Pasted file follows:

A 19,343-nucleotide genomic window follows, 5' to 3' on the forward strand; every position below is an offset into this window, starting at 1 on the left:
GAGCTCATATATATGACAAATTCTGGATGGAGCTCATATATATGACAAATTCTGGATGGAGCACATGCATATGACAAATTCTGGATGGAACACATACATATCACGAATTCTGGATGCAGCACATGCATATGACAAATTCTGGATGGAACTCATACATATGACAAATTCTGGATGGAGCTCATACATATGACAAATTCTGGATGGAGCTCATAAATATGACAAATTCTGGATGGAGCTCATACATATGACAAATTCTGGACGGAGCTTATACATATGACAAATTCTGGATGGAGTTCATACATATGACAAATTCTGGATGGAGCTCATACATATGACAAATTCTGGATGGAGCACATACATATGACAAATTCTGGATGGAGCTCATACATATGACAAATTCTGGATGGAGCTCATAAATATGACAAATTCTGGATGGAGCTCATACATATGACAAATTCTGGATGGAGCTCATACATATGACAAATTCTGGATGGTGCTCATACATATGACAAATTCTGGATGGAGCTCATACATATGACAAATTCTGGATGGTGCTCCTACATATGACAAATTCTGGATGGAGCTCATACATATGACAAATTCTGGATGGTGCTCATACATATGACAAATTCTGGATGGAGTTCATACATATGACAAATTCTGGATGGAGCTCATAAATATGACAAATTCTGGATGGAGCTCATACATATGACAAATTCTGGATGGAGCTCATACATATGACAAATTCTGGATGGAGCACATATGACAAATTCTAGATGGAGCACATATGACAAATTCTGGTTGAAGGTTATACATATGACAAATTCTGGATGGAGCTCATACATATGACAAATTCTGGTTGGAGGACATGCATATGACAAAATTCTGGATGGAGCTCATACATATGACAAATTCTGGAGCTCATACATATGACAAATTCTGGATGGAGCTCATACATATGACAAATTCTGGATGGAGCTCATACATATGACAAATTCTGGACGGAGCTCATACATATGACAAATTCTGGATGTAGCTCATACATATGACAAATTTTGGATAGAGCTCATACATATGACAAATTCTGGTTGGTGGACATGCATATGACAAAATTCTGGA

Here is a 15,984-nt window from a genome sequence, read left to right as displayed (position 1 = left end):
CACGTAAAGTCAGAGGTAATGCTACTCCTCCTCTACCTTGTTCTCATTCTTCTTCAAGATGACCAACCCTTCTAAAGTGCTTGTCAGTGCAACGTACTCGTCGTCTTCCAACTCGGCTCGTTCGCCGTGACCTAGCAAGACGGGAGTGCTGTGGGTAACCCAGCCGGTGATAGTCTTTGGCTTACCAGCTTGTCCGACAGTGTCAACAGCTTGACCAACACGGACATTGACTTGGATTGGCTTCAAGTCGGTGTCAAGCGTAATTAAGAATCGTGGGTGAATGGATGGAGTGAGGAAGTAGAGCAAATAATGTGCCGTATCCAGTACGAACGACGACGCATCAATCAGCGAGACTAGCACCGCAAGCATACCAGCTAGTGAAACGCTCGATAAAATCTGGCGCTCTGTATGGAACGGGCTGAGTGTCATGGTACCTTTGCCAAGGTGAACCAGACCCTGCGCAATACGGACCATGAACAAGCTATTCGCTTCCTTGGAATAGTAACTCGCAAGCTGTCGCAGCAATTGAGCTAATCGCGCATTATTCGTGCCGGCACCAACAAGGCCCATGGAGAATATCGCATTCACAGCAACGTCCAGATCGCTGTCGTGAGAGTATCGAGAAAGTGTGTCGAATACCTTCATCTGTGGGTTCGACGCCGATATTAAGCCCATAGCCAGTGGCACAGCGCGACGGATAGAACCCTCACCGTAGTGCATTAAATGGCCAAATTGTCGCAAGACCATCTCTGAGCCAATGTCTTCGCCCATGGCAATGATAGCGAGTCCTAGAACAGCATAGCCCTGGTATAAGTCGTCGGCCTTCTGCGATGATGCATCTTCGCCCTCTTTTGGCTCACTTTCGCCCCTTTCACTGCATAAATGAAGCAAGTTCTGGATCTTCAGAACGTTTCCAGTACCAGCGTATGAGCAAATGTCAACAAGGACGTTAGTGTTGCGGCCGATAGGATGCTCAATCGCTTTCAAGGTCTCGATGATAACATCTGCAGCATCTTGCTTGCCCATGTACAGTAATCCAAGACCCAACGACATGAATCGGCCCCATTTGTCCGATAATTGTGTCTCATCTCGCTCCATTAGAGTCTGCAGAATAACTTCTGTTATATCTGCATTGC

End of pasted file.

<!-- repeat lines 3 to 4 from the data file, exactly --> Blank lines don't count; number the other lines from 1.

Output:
Here is a 15,984-nt window from a genome sequence, read left to right as displayed (position 1 = left end):
CACGTAAAGTCAGAGGTAATGCTACTCCTCCTCTACCTTGTTCTCATTCTTCTTCAAGATGACCAACCCTTCTAAAGTGCTTGTCAGTGCAACGTACTCGTCGTCTTCCAACTCGGCTCGTTCGCCGTGACCTAGCAAGACGGGAGTGCTGTGGGTAACCCAGCCGGTGATAGTCTTTGGCTTACCAGCTTGTCCGACAGTGTCAACAGCTTGACCAACACGGACATTGACTTGGATTGGCTTCAAGTCGGTGTCAAGCGTAATTAAGAATCGTGGGTGAATGGATGGAGTGAGGAAGTAGAGCAAATAATGTGCCGTATCCAGTACGAACGACGACGCATCAATCAGCGAGACTAGCACCGCAAGCATACCAGCTAGTGAAACGCTCGATAAAATCTGGCGCTCTGTATGGAACGGGCTGAGTGTCATGGTACCTTTGCCAAGGTGAACCAGACCCTGCGCAATACGGACCATGAACAAGCTATTCGCTTCCTTGGAATAGTAACTCGCAAGCTGTCGCAGCAATTGAGCTAATCGCGCATTATTCGTGCCGGCACCAACAAGGCCCATGGAGAATATCGCATTCACAGCAACGTCCAGATCGCTGTCGTGAGAGTATCGAGAAAGTGTGTCGAATACCTTCATCTGTGGGTTCGACGCCGATATTAAGCCCATAGCCAGTGGCACAGCGCGACGGATAGAACCCTCACCGTAGTGCATTAAATGGCCAAATTGTCGCAAGACCATCTCTGAGCCAATGTCTTCGCCCATGGCAATGATAGCGAGTCCTAGAACAGCATAGCCCTGGTATAAGTCGTCGGCCTTCTGCGATGATGCATCTTCGCCCTCTTTTGGCTCACTTTCGCCCCTTTCACTGCATAAATGAAGCAAGTTCTGGATCTTCAGAACGTTTCCAGTACCAGCGTATGAGCAAATGTCAACAAGGACGTTAGTGTTGCGGCCGATAGGATGCTCAATCGCTTTCAAGGTCTCGATGATAACATCTGCAGCATCTTGCTTGCCCATGTACAGTAATCCAAGACCCAACGACATGAATCGGCCCCATTTGTCCGATAATTGTGTCTCATCTCGCTCCATTAGAGTCTGCAGAATAACTTCTGTTATATCTGCATTGC